Tackling corruption in international investment

International investment is a primary engine for boosting economic growth and rapid recovery, with a view to contributing to the attainment of 2030 Sustainable Development Goals. Governments invest a significant portion of their national budgets in investment projects. However, there is often a sizeable investment gap due to the vast demand for development. To address the investment deficit, governments often need to cooperate with international players, such as foreign governments, multilateral financial and development institutions, or business entities, including through public-private-partnership. Foreign direct investment (“FDI”) also play an important role. By investing abroad, private sector actors expand their business and open up new markets, which, for States hosting the investments, can lead to additional tax revenues, increased employment, and easier access to new technologies. Against this backdrop, international investment plays a vital role in helping countries, in particular developing countries, mobilize global resources, bridge financing gaps and promote economic development.

Corruption poses significant threats to countries around the world and negatively affects the attraction and retention of foreign investments. It weakens institutions, erodes trust and threatens economic growth, including undermining fair competition and discouraging investment. Due to their vast financial scale, complex delivery requirements, and involvement of international players, international investment projects are constantly exposed to higher corruption risks.

Resolution 8/9 of the Conference of States Parties to UNCAC, adopted at its Eighth Session in December 2019 in Abu Dhabi, noted the positive role of international investments and the importance of minimizing opportunities for corruption and transfer of proceeds of crime in this context. In its resolution, the Conference requested the UNODC to consider organizing expert meetings and discussions to discuss the issues of the existence and extent of corruption and transfer of proceeds of crime in the context of international investments, with a view to raising awareness of existing issues in this area and promoting the implementation of UNCAC and other relevant international instruments.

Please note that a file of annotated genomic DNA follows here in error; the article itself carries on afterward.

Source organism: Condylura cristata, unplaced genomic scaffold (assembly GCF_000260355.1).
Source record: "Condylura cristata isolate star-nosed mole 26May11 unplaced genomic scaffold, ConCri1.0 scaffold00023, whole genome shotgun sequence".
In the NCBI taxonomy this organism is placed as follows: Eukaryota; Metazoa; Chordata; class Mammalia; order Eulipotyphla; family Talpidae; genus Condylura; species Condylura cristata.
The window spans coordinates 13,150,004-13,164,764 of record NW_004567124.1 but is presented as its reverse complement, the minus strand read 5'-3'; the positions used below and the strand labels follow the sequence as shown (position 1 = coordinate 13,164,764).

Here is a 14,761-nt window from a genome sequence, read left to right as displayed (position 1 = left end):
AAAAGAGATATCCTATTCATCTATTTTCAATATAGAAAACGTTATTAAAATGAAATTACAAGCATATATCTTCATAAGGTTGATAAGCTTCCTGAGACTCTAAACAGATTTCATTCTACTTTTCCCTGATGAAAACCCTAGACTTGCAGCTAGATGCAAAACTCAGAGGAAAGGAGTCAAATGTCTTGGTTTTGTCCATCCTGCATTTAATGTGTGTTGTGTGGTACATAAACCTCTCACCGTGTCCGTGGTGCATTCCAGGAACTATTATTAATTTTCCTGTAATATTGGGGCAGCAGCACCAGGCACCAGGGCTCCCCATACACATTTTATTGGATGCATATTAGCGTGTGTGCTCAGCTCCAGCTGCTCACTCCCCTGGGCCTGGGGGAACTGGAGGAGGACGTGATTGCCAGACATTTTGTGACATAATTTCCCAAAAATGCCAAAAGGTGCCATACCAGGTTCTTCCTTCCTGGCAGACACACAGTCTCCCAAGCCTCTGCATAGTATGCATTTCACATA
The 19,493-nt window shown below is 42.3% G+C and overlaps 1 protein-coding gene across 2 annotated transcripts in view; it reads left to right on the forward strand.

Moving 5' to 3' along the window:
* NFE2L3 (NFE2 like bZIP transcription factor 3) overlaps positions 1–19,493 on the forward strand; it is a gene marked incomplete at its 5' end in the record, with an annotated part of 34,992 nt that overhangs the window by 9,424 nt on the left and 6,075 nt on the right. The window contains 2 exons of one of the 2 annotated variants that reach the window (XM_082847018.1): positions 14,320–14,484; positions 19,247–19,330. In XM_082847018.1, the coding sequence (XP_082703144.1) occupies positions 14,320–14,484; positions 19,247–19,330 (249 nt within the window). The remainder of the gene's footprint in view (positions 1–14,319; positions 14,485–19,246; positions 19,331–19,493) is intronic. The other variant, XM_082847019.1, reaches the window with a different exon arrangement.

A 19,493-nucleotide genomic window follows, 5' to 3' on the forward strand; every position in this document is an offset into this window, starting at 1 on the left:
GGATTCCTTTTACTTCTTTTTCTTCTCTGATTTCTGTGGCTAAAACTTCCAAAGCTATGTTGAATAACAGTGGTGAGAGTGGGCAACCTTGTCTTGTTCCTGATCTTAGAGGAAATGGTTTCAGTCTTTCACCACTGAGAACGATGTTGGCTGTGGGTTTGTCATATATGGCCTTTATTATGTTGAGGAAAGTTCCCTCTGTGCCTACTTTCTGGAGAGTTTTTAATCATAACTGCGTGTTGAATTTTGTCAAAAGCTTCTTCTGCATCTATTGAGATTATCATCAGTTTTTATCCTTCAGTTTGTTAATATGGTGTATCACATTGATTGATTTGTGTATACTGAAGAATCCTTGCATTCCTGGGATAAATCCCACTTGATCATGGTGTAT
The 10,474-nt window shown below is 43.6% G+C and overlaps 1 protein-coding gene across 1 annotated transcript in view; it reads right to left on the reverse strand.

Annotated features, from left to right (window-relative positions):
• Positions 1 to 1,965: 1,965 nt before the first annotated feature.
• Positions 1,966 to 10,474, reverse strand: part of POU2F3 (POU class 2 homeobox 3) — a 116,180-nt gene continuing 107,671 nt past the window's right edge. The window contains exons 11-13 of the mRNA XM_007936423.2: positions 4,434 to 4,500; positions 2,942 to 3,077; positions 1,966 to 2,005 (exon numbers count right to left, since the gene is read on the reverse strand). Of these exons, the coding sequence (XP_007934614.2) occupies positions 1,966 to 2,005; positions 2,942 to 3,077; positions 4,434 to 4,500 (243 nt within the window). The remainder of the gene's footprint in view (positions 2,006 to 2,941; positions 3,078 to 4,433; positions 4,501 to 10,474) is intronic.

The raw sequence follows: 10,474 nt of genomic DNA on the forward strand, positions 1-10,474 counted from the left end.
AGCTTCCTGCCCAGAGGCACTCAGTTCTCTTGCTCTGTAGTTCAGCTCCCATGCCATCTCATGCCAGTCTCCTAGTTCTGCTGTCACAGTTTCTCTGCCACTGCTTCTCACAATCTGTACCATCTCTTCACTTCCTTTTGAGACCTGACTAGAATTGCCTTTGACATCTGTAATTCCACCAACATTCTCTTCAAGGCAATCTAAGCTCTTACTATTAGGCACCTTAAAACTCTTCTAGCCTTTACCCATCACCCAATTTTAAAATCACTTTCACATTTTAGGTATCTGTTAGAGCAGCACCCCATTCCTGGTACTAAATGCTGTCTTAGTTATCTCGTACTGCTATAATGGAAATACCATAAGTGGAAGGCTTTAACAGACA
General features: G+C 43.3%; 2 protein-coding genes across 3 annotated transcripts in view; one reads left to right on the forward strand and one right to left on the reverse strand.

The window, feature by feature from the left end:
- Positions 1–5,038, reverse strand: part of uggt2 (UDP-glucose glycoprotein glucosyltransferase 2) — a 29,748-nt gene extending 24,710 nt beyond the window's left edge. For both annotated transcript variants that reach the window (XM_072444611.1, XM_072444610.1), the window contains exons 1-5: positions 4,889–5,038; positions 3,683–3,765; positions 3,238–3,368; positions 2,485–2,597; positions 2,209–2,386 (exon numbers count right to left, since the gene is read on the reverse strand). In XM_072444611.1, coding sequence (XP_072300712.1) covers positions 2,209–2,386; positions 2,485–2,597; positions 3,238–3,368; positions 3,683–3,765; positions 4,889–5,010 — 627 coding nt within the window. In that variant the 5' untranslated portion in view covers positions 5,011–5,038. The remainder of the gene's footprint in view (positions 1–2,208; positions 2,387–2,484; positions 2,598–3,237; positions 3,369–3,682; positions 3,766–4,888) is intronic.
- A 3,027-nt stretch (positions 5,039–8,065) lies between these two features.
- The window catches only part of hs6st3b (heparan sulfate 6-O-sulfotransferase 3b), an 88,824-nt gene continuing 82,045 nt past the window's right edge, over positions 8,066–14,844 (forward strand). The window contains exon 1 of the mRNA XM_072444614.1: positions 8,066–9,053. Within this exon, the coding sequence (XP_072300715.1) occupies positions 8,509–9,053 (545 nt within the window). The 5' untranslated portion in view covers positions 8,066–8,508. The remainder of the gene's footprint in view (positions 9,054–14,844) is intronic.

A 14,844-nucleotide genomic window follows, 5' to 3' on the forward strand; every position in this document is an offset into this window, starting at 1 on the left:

At its special session on challenges and measures to prevent and combat corruption and strengthen international cooperation, held from 2 to 4 June 2021 in New York, the General Assembly adopted the political declaration “Our common commitment to effectively addressing challenges and implementing measures to prevent and combat corruption and strengthen international cooperation”. The political declaration also noted the importance of minimizing opportunities for all acts of corruption in international investments, and the Member States, inter alia, committed to adopting measures at the national level to put safeguards in place to prevent business and investment policies from being abused by corruption offenders.

In order to enhance synergies between promoting sustainable development through the support of UNCAC implementation and mitigating corruption risks in relation to international investment projects, UNODC is helping States dealing with such projects to improve their accountability and integrity structures, by developing and disseminating relevant knowledge products, enhancing the exchange of information, good practices and knowledge, promoting international cooperation and strengthening capacities in the prevention and combating of corruption in international investment.

The UNODC project entitled “Fostering Sustainable Development by Supporting the Implementations of UNCAC in Countries along the Silk Road Economic Belt” is designed for this purpose:

UNODC is also working to build synergy between anti-corruption and foreign investment specialists. Enhancing cooperation and the understanding of issues of the existence and extent of corruption in the context of FDI and investor-state dispute settlement will facilitate discussion of challenges and identification of ways forward for minimizing the risks of and opportunities for corruption in foreign direct investment and appropriately addressing corruption allegations in investment-state dispute settlement mechanisms.

Further information on UNODC’s work in this regard can be found at: